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Just asking questions!

“That is the question!”

Or is it? The problem with many questions nowadays lies in the motivations behind the asking.

By quoting out of context, you can usually make people appear to say whatever you want. In the case above, of course, the actual question is about life and death, but it’s impossible to know that from the part I quoted.

But what if the question itself is the problem?

Honest curiosity is at the the core of science, and the hallmark of honest curiosity is honest questions.

“The most exciting phrase in science is not ‘eureka!’ but ‘that’s funny...’”

This quote is attributed to Isaac Asimov. The attribution is rather weak, but the point is profound. Honest curiosity is what drives people to ask questions which change the world.

Now, you probably noticed that I keep using the word “honest”. That’s because we now see far too many examples of people “just asking questions” who are anything but honest. They are “just asking questions”, but ignore the answers and keep asking aggressive questions until they get an answer they “like”, or ask a question that can’t be easily answered. What happened to evidence? Credibility? Critical thinking? I’ve commented on that in the past, but keep coming back to whether the questions are honest.

An honest question is about trying to understand, not about trying to “prove” a point, particularly when you don’t even understand the point you are attempting to prove.

As an example, is it legitimate to ask about whether the COVID-19 vaccine is safe and effective? Yes, but how you ask indicates whether you are being honest or not, and usually becomes clear with the follow-up questions. All of that said, it’s really not legitimate to keep asking the same questions again and again, searching for apparent “weaknesses” in the “argument” - possibly a topic for another time.

Let’s say that our friend Alice is trying to understand more about vaccines, and asks: “How do we know that the vaccine is safe and effective?” An honest answer would note that we have a process for demonstrating the safety and effectiveness of vaccines. It varies from country to country, but generally consists of basic research, then pre-clinical and animal studies, then clinical studies. Clinical studies are generally broken into phases, which confirm safety, understand dosage, learn about side-effects, and so on. In most countries, there is government oversight, and rigorous academic review by experts in the field.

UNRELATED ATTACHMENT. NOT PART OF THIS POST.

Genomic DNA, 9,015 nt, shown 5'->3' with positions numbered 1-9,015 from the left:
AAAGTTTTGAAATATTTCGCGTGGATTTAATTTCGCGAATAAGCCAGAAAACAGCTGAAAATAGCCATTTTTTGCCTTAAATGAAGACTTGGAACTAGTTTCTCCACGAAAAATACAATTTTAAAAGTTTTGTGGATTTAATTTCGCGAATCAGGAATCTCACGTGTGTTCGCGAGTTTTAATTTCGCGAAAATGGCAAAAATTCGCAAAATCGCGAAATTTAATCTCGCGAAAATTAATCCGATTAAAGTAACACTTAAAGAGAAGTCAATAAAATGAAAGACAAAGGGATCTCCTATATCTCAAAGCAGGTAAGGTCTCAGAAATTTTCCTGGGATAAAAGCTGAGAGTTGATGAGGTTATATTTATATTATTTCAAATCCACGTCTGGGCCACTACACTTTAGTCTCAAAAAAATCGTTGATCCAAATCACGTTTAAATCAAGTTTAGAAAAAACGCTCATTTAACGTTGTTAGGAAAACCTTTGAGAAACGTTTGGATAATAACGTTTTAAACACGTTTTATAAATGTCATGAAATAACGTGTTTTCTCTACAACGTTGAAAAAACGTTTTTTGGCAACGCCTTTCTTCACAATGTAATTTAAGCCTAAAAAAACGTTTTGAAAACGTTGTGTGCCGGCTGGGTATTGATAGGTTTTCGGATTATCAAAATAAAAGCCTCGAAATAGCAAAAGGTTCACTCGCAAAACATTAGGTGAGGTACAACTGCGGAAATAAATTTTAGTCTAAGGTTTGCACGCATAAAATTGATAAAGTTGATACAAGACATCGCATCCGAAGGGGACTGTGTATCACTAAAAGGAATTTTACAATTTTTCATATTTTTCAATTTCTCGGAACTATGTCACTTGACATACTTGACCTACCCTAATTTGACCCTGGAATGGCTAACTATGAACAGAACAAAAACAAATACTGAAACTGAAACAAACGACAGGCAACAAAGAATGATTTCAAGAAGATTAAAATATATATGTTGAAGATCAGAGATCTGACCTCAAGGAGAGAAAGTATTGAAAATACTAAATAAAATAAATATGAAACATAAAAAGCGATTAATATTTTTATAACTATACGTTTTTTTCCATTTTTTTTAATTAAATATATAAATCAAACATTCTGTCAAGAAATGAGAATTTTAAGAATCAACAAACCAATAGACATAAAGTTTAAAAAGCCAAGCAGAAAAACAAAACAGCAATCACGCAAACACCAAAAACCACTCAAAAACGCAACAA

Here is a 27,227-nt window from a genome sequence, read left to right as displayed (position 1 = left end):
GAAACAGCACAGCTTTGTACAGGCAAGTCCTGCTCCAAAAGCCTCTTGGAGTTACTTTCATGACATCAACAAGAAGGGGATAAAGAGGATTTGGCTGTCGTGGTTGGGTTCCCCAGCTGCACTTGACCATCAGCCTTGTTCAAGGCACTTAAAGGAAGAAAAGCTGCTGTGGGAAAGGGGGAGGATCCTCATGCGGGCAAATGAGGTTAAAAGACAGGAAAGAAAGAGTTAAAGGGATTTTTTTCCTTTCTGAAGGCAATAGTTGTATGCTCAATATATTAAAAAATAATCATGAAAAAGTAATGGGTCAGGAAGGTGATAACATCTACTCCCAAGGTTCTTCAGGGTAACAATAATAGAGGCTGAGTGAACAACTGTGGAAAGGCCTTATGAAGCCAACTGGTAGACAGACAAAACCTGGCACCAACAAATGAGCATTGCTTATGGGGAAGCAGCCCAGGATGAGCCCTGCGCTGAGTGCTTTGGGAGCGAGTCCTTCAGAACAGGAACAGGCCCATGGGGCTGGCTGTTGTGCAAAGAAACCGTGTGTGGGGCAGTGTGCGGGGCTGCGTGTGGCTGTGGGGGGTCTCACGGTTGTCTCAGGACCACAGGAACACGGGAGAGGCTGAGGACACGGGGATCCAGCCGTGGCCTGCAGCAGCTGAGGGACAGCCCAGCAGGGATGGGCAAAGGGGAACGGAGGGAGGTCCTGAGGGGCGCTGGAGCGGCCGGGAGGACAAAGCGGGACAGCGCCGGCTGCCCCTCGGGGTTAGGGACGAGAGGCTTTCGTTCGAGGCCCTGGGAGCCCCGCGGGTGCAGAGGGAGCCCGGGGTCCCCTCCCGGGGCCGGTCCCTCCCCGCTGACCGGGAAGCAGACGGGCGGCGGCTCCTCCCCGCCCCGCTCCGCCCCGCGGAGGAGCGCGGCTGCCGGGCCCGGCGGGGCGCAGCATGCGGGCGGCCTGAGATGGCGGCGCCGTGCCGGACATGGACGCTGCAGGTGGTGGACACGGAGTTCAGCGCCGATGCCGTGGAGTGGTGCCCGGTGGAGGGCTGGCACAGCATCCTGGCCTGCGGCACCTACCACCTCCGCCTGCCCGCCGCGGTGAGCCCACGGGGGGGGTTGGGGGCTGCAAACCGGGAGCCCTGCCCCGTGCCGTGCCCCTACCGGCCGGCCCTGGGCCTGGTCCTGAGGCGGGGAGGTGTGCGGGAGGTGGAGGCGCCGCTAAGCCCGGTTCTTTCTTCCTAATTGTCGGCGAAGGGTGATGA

Alice might follow up with a question like: “How do the studies work? And what do we do if there are problems in them?” That suggests an honest attempt to understand, and the response should note that it’s complicated, but that many countries make the information publicly available. The Canadian government, for example, provides a great deal of information, ranging from high-level overviews, down to the details of studies and their results.

Now, let’s say that Malice starts asking questions as well. The first question might be: “How can you know that the vaccine isn’t dangerous?” The question might raise a flag because it’s worded in such a way as to imply that there is evidence that the vaccine is dangerous, but we’ll let that pass, and give the same answer we gave to Alice.

Malice’s follow-up might be something like: “The government keeps changing its story. How can you know that the government isn’t lying?” Another red flag, but the response would simply be that the “story” is changing as we learn more about the virus, and that we have information coming from multiple governments, multiple non-government organizations, and many credible independent sources. Overall, these sources are consistent in their recognition that there is a virus, that it’s bad, and that the vaccines are safe and effective.

Now, it’s likely that Malice would now simply note that you are obviously deluded and that you should listen to X. This is actually where it gets interesting, since you are now expected to ignore the guidance of the consensus of experts in virology, immunology, public health, and other relevant disciplines and instead listen to one or two “experts” who rarely have any relevant expertise, or who have been discredited in some way or another. If you push back on these follow-up questions, though, Malice is likely to become defensive and say: “Hey! I’m just asking questions.”

What to do in cases like this?

Well, it depends on a number of factors. First, people who use this strategy frequently have a number of ready arguments they will throw at you. They are likely to be pure fiction, out of context, or previously debunked, but unless you are already familiar with them, you may not have a response. This will, of course, be taken as a “weakness” in your argument and a vindication of the point being made. Of course it’s nothing of the sort, but people asking questions of this sort will often pretend otherwise.

If you are having a public dialogue, engagement with people like this is often pointless. But if the person is someone close to you, it may be worth engaging with them privately, to try to understand why they believe what they believe. You might not agree, but at least you’ll gain some insight into their world-view.

And those might be questions worth asking.



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